Tag Archives: cooking

  • 15 Food Storage Hacks to Make Cooking Easier

    You may think of food storage as buckets of wheat and beans that are useless in your everyday cooking.

    Not so, my friends. Here are 15 food storage hacks to make your cooking easier and more awesome on a daily basis:

    1. Dehydrated onion flakes = no chopping onions = no tears. Win.

    2. Freeze-dried fruit crushed into powder in a blender makes an awesome addition to frosting and filling for cakes, cookies, and other treats.

    3. Powdered milk is fantastic for baking and everyday use (especially when you unexpectedly run out and your kids are about to stage a mutiny).

    4. Powdered milk is also great for those who use milk infrequently. No sense in letting half of the container go bad—just mix up the amount you want on an as-needed basis. Also, powdered milk has come a long way since your childhood days of “scorched-tasting” milk. Don’t be afraid.

    5. Use the powder or leftover pieces of your favorite freeze-dried fruits or spices to create delicious compound butters to spread on bread and other treats.

    6. Instead of chopping up garlic, Minced Garlic is a super convenient product to store. It will cut your prep time in half, and you can use it in your favorite meals. (And, bonus, your hands won’t smell like garlic.)

    7. Freeze-dried veggies are an easy way to have seasonal vegetables at any time of year. Add them to soups and casseroles without having to chop, slice, or dice.

    8. Add Peanut Butter Powder to smoothies. You’ll get all the flavor with much less fat.

    9. Use Butter Powder to make spreadable butter in a hurry.

    10. If you get home late or forgot to plan dinner, you can use Taco Mix (TVP) to make tacos in a flash!

    11. Freeze-dried fruit is perfect in smoothies. You can also use Freeze-dried fruits to make apple-peach or strawberry-banana bread.

    12. Looking for a great after school snack for the kids? FD fruits are healthy and taste so good, the kids won’t miss candy (well . . . )

    13. Use Freeze-dried meats as toppings for homemade pizza.

    14. Got a “Helper” meal or pre-packaged meal that requires meat? You can use freeze-dried meats as substitutes in your favorite pre-packaged dishes.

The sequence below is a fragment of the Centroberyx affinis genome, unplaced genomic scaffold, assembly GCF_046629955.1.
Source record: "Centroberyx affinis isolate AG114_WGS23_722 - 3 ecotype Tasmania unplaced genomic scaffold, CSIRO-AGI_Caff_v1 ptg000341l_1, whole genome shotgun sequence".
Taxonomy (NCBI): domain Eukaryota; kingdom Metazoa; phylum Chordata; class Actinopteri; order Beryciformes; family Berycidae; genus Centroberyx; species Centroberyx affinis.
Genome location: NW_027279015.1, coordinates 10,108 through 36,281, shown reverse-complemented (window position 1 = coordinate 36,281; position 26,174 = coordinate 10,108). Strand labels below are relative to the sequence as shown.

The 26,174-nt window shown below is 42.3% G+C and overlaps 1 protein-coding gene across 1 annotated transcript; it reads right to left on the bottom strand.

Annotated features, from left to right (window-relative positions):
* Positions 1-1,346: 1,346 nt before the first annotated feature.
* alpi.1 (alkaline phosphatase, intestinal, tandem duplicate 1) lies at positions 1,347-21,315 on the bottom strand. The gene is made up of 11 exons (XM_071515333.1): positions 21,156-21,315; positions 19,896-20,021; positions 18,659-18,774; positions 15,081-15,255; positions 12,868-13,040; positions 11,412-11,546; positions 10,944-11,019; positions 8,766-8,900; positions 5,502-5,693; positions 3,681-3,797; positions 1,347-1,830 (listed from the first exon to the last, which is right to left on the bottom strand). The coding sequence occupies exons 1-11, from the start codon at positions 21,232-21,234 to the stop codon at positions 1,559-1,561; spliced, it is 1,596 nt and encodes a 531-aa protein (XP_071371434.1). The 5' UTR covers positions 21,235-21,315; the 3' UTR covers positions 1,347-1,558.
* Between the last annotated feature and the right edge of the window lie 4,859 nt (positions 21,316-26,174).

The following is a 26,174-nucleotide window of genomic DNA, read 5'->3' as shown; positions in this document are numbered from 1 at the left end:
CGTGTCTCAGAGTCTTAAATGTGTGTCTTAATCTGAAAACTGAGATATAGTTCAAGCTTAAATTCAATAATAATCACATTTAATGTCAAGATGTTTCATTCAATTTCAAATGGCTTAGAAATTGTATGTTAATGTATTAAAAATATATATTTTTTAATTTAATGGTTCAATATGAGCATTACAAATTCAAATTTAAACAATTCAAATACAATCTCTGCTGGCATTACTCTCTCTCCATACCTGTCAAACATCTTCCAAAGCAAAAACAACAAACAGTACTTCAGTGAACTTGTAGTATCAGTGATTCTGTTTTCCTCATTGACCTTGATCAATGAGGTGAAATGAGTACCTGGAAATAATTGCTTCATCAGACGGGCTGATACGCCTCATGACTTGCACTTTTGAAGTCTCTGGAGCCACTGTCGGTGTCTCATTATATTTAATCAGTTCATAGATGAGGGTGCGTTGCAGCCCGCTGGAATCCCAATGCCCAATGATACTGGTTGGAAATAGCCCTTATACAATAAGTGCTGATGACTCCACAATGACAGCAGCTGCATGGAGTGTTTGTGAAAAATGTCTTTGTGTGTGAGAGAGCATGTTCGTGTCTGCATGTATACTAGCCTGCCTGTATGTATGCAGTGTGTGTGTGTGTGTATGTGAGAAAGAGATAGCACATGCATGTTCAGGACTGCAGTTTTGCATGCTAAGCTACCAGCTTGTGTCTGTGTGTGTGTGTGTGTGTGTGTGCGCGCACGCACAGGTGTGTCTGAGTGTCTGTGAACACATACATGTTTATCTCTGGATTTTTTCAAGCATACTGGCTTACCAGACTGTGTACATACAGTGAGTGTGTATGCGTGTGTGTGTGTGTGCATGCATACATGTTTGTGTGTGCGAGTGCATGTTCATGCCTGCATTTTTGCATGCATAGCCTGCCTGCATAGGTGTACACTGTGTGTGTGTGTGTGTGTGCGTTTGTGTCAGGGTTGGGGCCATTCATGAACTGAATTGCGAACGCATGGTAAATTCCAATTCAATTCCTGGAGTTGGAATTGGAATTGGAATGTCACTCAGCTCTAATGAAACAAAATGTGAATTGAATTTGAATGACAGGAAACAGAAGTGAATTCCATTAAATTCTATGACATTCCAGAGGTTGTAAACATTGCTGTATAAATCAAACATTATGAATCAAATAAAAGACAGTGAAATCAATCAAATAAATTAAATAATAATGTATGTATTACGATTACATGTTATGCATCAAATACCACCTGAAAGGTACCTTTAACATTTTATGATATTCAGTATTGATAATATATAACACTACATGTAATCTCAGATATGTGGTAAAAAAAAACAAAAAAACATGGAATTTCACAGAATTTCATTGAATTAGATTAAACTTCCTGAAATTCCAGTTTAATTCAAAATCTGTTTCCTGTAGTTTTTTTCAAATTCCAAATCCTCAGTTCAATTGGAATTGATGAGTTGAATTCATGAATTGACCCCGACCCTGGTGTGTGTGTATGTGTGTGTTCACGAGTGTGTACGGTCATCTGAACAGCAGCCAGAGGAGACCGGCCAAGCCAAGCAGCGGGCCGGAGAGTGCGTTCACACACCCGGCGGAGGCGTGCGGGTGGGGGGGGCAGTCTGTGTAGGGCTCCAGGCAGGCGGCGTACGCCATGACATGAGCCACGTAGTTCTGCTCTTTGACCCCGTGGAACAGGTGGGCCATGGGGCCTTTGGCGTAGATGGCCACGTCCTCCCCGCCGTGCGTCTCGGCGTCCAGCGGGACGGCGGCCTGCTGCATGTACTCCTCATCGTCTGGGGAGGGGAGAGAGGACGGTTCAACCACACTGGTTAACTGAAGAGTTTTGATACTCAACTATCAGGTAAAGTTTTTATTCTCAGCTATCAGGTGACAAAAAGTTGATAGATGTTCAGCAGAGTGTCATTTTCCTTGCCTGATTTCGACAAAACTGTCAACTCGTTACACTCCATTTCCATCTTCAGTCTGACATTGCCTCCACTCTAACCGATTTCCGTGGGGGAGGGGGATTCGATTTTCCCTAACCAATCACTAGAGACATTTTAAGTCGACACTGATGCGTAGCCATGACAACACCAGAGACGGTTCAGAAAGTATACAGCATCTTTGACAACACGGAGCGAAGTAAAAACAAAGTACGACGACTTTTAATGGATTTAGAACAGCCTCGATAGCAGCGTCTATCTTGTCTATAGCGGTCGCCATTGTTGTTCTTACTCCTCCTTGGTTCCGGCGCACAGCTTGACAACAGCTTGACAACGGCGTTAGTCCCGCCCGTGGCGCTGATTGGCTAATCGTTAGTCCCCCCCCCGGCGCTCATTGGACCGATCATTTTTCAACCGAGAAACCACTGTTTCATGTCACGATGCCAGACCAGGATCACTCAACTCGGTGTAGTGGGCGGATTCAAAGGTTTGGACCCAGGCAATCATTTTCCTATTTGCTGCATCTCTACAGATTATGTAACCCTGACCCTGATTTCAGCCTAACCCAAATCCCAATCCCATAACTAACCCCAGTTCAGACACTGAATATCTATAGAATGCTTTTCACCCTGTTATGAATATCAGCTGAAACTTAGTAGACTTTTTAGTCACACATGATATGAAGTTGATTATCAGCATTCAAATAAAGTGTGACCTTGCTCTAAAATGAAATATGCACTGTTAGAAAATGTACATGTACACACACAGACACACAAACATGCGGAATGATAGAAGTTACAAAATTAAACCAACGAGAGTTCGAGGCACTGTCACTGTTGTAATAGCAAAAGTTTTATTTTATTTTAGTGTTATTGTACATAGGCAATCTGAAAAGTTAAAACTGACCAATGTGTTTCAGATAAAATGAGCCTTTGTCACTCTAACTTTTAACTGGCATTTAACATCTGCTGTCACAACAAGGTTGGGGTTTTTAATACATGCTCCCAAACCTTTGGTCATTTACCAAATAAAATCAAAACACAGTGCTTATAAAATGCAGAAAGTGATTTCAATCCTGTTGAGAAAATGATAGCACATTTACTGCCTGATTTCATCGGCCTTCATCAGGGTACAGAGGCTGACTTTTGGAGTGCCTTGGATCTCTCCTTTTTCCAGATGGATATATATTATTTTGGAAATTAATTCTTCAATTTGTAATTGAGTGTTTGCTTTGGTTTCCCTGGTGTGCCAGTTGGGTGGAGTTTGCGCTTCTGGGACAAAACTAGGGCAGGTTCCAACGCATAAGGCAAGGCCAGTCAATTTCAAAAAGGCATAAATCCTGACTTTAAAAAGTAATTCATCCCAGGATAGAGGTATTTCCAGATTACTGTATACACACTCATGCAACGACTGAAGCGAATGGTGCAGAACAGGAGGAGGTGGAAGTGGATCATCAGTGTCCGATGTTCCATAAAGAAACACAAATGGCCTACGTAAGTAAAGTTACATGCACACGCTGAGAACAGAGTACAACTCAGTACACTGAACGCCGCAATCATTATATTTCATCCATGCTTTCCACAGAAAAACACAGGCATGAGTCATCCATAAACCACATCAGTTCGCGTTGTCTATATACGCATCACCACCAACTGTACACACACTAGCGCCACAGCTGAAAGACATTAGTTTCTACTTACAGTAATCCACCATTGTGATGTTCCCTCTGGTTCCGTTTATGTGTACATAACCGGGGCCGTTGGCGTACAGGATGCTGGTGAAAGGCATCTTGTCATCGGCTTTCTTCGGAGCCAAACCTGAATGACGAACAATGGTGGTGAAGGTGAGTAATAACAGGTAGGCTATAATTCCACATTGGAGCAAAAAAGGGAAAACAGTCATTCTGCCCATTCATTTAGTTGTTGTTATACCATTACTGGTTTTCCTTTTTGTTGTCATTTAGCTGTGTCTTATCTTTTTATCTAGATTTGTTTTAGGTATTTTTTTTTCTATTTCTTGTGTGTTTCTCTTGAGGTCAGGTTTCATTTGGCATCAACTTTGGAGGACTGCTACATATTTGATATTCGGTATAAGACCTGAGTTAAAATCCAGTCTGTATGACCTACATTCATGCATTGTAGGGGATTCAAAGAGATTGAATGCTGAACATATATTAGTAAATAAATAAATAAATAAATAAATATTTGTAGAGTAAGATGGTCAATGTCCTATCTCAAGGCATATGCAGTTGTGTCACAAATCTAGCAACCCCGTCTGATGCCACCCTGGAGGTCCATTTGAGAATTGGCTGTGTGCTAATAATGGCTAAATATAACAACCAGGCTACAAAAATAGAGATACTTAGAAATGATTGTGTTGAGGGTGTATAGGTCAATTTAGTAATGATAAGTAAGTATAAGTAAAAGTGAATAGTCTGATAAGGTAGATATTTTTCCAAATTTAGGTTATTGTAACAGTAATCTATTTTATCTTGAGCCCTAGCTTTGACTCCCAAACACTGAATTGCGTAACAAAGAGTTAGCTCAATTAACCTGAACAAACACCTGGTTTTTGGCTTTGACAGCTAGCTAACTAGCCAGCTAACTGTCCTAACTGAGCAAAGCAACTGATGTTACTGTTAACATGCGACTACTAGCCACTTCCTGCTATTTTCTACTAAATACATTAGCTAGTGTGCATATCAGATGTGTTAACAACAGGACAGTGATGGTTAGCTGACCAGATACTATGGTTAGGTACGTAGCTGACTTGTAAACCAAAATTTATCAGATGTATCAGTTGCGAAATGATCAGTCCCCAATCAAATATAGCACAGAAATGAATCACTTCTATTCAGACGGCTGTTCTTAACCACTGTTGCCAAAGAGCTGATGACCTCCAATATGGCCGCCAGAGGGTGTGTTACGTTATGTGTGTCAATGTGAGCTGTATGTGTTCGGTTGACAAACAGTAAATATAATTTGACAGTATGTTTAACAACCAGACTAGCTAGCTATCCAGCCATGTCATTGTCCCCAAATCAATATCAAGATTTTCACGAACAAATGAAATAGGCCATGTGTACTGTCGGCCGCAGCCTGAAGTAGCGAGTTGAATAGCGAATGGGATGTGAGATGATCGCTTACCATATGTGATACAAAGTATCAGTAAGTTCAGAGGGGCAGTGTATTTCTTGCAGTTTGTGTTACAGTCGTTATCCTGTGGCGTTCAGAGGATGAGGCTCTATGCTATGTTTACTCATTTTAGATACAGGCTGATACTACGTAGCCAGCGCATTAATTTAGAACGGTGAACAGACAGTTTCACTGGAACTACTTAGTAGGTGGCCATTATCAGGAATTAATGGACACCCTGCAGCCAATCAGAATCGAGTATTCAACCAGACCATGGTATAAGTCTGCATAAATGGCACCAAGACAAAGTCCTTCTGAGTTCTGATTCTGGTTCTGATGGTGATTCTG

15. Wheat berries don’t just have to be used for flour. You can use wheat berries as a meat extender or a substitute for meat in meals. Check out our post, “All about Wheat” to find out how.

    How do you use food storage to make cooking easier?

    -Angela, Dawn, and Urban Girl

     

     

    Posted In: Uncategorized Tagged With: food storage, cooking, emergency cooking

  • Cheese Making 101: A Basic Guide

    Whether you’re a cheese connoisseur or just like to throw it in with your lasagna, homemade cheese will give you a delicious (not to mention inexpensive!) blend of flavors—exactly the way you want. And believe it or not, making your own homemade cheese is actually easier than you might think, it just takes some practice. Learn some of the basics of cheese making and how it can change the way you look at cheese.

     

    Why should I make my own cheese?

    By making your own cheese, you’re actually getting a lot more than just better taste. Check out five benefits to making your own cheese.

    1. No artificial ingredients. Commercially sold cheese tends to have added food coloring, growth hormones, pesticides, or GMO-heavy ingredients, according to Cultures for Health and FineCooking.com. When you make your own cheese, everything you put into it is completely natural, making it a healthier addition to your meals. And it never hurts to know exactly what you are putting into the food that you’ll be putting into your body.

    2. It’s inexpensive. Making your own cheese is a great way to try all the exotic varieties of cheese without breaking the bank. The only supplies you need are a heavy-bottomed pot, kitchen thermometer, cheesecloth, and some cultures (but we’ll get into that later).

     3. Fast and Easy. Once you learn how to make cheese, it’s a process that becomes fast and easy, no matter what type of cheese you decide to try. The basic process is the same for most cheeses, so no matter what you want to make, you’ll already have the basics down.

    4. Children love it. Most kids love cheese, and letting them be a part of making it is a great activity. It’s also a fun way to teach them about science and chemistry as you use bacteria, enzymes, and naturally formed acids to solidify and preserve milk protein, and fat.

    5. It’s delicious. Do I really need to say any more? No matter what flavor of cheese you choose to make, it’ll make a tasty addition to your meals and snacks.

     

    Basic Supplies

    Making cheese requires some basic supplies to help you get the best possible results. Make sure you have the following equipment and ingredients on hand before you start.